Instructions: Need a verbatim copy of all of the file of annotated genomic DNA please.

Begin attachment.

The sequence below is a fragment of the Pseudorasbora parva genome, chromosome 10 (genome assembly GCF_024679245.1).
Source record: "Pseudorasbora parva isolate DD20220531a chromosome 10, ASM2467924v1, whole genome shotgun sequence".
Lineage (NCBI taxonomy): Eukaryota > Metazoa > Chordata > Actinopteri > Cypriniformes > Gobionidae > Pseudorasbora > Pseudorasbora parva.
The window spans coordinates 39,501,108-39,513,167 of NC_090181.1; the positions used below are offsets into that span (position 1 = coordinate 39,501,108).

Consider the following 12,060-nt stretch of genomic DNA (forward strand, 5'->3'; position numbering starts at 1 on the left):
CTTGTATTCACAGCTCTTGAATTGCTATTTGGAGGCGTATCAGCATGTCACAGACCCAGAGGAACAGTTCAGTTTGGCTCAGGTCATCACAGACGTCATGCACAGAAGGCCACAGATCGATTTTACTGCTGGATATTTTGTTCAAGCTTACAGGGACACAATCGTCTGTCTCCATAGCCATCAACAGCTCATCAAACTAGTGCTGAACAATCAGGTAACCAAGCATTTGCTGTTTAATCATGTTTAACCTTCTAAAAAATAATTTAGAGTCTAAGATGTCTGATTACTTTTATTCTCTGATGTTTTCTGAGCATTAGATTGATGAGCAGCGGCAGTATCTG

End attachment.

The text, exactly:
The sequence below is a fragment of the Pseudorasbora parva genome, chromosome 10 (genome assembly GCF_024679245.1).
Source record: "Pseudorasbora parva isolate DD20220531a chromosome 10, ASM2467924v1, whole genome shotgun sequence".
Lineage (NCBI taxonomy): Eukaryota > Metazoa > Chordata > Actinopteri > Cypriniformes > Gobionidae > Pseudorasbora > Pseudorasbora parva.
The window spans coordinates 39,501,108-39,513,167 of NC_090181.1; the positions used below are offsets into that span (position 1 = coordinate 39,501,108).

Consider the following 12,060-nt stretch of genomic DNA (forward strand, 5'->3'; position numbering starts at 1 on the left):
CTTGTATTCACAGCTCTTGAATTGCTATTTGGAGGCGTATCAGCATGTCACAGACCCAGAGGAACAGTTCAGTTTGGCTCAGGTCATCACAGACGTCATGCACAGAAGGCCACAGATCGATTTTACTGCTGGATATTTTGTTCAAGCTTACAGGGACACAATCGTCTGTCTCCATAGCCATCAACAGCTCATCAAACTAGTGCTGAACAATCAGGTAACCAAGCATTTGCTGTTTAATCATGTTTAACCTTCTAAAAAATAATTTAGAGTCTAAGATGTCTGATTACTTTTATTCTCTGATGTTTTCTGAGCATTAGATTGATGAGCAGCGGCAGTATCTG